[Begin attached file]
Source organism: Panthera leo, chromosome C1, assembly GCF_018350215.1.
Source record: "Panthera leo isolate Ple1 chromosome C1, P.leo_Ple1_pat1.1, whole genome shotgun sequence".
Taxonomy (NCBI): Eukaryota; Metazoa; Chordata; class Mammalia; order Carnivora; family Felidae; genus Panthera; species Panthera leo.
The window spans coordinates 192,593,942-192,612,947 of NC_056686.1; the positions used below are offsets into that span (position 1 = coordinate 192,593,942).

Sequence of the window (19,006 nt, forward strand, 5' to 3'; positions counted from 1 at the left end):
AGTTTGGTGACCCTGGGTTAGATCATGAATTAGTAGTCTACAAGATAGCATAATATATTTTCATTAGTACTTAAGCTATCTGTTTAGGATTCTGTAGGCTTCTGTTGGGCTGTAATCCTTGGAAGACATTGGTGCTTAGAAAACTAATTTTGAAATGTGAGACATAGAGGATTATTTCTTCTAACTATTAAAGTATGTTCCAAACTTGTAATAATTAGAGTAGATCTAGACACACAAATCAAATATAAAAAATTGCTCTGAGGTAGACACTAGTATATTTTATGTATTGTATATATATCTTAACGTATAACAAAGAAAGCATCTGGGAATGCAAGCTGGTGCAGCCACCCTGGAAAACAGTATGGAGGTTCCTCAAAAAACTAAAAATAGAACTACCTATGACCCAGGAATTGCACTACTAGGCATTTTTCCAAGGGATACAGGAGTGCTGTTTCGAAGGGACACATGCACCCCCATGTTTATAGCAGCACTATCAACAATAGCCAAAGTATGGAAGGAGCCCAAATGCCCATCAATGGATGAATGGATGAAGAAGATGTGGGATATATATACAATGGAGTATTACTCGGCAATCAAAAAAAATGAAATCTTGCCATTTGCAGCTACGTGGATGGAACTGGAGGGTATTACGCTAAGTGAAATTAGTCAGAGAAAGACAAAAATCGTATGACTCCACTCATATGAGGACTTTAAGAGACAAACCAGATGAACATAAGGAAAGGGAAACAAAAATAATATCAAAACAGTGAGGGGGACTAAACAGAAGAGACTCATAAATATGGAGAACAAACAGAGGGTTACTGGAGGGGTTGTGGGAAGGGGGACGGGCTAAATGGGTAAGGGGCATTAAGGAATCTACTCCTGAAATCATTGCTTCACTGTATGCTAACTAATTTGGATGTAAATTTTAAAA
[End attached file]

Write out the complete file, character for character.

Source organism: Panthera leo, chromosome C1, assembly GCF_018350215.1.
Source record: "Panthera leo isolate Ple1 chromosome C1, P.leo_Ple1_pat1.1, whole genome shotgun sequence".
Taxonomy (NCBI): Eukaryota; Metazoa; Chordata; class Mammalia; order Carnivora; family Felidae; genus Panthera; species Panthera leo.
The window spans coordinates 192,593,942-192,612,947 of NC_056686.1; the positions used below are offsets into that span (position 1 = coordinate 192,593,942).

Sequence of the window (19,006 nt, forward strand, 5' to 3'; positions counted from 1 at the left end):
AGTTTGGTGACCCTGGGTTAGATCATGAATTAGTAGTCTACAAGATAGCATAATATATTTTCATTAGTACTTAAGCTATCTGTTTAGGATTCTGTAGGCTTCTGTTGGGCTGTAATCCTTGGAAGACATTGGTGCTTAGAAAACTAATTTTGAAATGTGAGACATAGAGGATTATTTCTTCTAACTATTAAAGTATGTTCCAAACTTGTAATAATTAGAGTAGATCTAGACACACAAATCAAATATAAAAAATTGCTCTGAGGTAGACACTAGTATATTTTATGTATTGTATATATATCTTAACGTATAACAAAGAAAGCATCTGGGAATGCAAGCTGGTGCAGCCACCCTGGAAAACAGTATGGAGGTTCCTCAAAAAACTAAAAATAGAACTACCTATGACCCAGGAATTGCACTACTAGGCATTTTTCCAAGGGATACAGGAGTGCTGTTTCGAAGGGACACATGCACCCCCATGTTTATAGCAGCACTATCAACAATAGCCAAAGTATGGAAGGAGCCCAAATGCCCATCAATGGATGAATGGATGAAGAAGATGTGGGATATATATACAATGGAGTATTACTCGGCAATCAAAAAAAATGAAATCTTGCCATTTGCAGCTACGTGGATGGAACTGGAGGGTATTACGCTAAGTGAAATTAGTCAGAGAAAGACAAAAATCGTATGACTCCACTCATATGAGGACTTTAAGAGACAAACCAGATGAACATAAGGAAAGGGAAACAAAAATAATATCAAAACAGTGAGGGGGACTAAACAGAAGAGACTCATAAATATGGAGAACAAACAGAGGGTTACTGGAGGGGTTGTGGGAAGGGGGACGGGCTAAATGGGTAAGGGGCATTAAGGAATCTACTCCTGAAATCATTGCTTCACTGTATGCTAACTAATTTGGATGTAAATTTTAAAA